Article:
Oyster Creek Nuclear Station is under an alert after storm waters exceeding the high level criteria per the NRC. The NRC does not state what that level was. In our earlier reporting today we mentioned that the plant itself sits about 10 feet above sea level and the water levels at the nearby USGS station had already exceeded 8 feet today. The USGS station near Oyster Creek nuclear station has been going in and out all day. It showed the 8 foot reading, a bit of a drop below 8 feet but then the station stopped reporting before Sandy officially made landfall.
“The U.S. Nuclear Regulatory Commission is continuing to monitor impacts from Hurricane Sandy on nuclear power plants in the Northeastern United States, including an Alert
declared at the Oyster Creek nuclear power plant in New Jersey. The plant, currently in a regularly scheduled outage, declared the Alert at approximately 8:45 p.m. EDT due to water
exceeding certain high water level criteria in the plant’s water intake structure. “
“The Alert was preceded by an Unusual Event, declared at approximately 7 p.m. EDT when the water level first reached a minimum high water level criteria. Water level is rising in the intake structure due to a combination of a rising tide, wind direction and storm surge. It is anticipated water levels will begin to abate within the next several hours”
The area around Oyster Creek is partially out of grid power. It is unclear if the Oyster Creek nuclear station has grid power or not. Oyster Creek is currently offline for refueling but still requires AC power from either the grid or their diesel generators to keep both the spent fuel pool cool and to operate some critical plant functions.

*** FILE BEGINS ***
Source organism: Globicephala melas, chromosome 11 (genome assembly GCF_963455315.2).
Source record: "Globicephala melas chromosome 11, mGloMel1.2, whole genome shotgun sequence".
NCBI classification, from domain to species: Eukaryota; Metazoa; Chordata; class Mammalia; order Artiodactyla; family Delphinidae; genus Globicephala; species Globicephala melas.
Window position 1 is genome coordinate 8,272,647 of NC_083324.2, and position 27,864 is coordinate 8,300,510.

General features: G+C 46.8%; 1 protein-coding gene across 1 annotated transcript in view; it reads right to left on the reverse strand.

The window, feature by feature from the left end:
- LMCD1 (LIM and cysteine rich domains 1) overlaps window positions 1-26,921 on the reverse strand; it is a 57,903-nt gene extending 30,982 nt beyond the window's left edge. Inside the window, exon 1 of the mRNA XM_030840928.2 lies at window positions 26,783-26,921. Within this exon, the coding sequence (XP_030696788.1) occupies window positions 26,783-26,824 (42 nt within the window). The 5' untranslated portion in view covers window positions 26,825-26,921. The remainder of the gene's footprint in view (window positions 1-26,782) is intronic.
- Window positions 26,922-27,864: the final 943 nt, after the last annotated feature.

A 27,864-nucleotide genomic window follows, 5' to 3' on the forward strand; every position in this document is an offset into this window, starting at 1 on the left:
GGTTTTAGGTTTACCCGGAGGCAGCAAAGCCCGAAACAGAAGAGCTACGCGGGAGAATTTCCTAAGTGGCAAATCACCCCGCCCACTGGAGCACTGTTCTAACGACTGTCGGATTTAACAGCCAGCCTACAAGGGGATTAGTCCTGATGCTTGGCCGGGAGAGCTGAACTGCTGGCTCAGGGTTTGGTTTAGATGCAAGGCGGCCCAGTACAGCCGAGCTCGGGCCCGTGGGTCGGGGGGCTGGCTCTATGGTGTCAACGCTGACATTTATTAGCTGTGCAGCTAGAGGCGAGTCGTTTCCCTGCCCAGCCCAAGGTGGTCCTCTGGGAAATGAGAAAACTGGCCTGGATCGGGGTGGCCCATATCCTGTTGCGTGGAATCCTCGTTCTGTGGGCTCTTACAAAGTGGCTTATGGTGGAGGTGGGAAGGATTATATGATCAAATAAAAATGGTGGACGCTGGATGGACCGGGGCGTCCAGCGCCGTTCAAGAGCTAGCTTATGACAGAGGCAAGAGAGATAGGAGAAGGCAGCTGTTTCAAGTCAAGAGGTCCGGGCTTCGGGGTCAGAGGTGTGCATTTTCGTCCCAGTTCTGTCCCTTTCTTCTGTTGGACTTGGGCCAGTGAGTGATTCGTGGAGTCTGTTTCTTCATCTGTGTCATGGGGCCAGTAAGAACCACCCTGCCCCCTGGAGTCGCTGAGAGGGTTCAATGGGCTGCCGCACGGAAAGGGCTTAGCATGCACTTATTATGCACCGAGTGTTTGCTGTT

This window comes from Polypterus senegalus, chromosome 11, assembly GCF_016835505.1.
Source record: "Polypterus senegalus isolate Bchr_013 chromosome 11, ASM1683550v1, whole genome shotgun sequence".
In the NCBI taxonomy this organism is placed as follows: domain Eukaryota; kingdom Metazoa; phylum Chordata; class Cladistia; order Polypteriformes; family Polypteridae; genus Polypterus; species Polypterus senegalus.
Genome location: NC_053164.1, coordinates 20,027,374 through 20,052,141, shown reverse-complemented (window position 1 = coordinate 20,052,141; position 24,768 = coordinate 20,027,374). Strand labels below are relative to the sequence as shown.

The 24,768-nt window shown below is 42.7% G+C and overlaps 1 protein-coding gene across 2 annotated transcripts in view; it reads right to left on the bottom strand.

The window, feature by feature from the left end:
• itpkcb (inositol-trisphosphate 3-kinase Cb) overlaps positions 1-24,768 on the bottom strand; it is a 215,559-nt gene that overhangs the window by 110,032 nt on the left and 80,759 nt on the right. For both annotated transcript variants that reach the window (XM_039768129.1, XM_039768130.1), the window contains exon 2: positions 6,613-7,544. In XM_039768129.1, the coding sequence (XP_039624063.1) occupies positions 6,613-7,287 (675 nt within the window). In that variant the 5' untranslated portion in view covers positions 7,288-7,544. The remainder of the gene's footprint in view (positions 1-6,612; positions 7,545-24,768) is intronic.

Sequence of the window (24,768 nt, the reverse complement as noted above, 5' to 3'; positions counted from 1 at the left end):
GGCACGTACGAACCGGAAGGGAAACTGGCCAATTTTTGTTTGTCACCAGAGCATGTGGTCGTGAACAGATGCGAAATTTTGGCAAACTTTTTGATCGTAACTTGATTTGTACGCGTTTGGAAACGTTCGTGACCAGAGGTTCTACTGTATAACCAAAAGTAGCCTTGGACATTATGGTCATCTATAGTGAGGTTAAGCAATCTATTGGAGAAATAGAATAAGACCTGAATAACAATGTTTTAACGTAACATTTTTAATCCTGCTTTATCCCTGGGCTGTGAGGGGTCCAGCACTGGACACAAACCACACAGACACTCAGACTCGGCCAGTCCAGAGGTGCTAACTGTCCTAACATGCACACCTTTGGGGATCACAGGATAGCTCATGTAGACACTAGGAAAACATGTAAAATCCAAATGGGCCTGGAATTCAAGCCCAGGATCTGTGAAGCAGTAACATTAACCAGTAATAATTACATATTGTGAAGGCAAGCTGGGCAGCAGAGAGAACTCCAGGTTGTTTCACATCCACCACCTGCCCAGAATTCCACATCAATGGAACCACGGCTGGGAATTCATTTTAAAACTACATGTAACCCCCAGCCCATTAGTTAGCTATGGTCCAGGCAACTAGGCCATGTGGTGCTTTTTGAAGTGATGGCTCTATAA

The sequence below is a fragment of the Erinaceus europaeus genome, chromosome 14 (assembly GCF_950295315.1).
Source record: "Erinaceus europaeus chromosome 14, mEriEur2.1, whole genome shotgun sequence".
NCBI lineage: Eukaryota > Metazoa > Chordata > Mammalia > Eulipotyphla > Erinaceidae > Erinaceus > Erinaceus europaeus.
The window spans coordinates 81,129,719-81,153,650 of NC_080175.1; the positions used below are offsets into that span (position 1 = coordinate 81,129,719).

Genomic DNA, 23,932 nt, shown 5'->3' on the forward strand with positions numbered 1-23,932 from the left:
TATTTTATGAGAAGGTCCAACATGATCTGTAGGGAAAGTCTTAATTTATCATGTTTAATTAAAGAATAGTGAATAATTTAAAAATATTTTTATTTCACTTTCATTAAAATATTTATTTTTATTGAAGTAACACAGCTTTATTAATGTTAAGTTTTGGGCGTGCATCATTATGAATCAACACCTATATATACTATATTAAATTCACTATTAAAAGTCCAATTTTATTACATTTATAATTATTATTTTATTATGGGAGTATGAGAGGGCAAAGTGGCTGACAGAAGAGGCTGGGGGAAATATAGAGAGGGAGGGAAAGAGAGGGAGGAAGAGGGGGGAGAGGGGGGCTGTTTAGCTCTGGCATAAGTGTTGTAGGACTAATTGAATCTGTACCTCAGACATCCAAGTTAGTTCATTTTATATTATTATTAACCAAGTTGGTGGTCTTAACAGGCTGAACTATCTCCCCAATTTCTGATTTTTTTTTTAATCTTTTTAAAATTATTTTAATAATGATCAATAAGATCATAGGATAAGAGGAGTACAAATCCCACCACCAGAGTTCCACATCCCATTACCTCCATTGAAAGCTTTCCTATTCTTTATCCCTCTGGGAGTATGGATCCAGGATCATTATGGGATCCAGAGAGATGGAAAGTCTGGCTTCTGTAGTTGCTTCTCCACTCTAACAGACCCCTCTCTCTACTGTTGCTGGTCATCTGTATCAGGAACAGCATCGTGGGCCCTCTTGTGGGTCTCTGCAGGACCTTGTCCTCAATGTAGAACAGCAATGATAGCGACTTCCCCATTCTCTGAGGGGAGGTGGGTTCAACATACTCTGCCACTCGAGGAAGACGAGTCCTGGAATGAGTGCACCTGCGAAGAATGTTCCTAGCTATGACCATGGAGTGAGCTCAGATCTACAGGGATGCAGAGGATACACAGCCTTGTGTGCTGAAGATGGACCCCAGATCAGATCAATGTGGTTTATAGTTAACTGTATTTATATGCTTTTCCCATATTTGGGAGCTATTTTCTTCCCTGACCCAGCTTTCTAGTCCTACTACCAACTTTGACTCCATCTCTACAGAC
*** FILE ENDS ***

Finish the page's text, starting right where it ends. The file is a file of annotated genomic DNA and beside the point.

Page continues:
“At the Millstone nuclear power complex on Connecticut’s shoreline, officials said they were powering down one of the two reactors to 75 percent of maximum output to maintain stability of the electric grid. Millstone spokesman Ken Holt said the grid’s stability could be affected if the unit was operating at 100 percent and suddenly went offline, which isn’t expected to happen.”
Flood barriers have been put up at Millstone.
“At the Salem and Hope Creek plants in Hancocks Bridge, N.J., which together produce enough power for about 3 million homes per day, officials were watching for sustained winds of 74 mph or greater that would trigger taking the plants offline. The nearby Delaware River posed another hazard if water levels exceed 99.5 feet, compared with a normal level of 89 feet.”
“In Lusby, Md., the Calvert Cliffs Nuclear Power Plant was operating at full power — enough to power more than 1 million homes. Additional staff, both onsite and off, were called in to prepare for the storm. Safety officials there will take the plant offline if sustained winds exceed 75 mph or water levels rise more than 10 feet above normal sea level.”
“Seventy-five was also the number at Indian Point in Buchanan, N.Y., where officials said they were fully prepared to withstand surging water levels from the Hudson River.”
“At Pennsylvania’s Susquehanna plant in Salem Township, officials were ready to activate their emergency plan, a precursor to taking the plant offline, if sustained winds hit 80 mph.”
Some additional Sandy related information, these photos found by SimplyInfo members this evening as Sandy has rolled into the east coast:
earlier today the Atlantic City newspaper had this picture. Ocean on left, I think the pilings are supports for the Boardwalk that was swept away.
crane 57th street west ny
Atlantic City NJ
Battery Tunnel, Brooklyn NY
These notes from Der Spiegel:
the power plant is in brooklyn 14th street (see video)
windows burst in rockefeller center
lower mnhattan wo electricity
1m water in wall street
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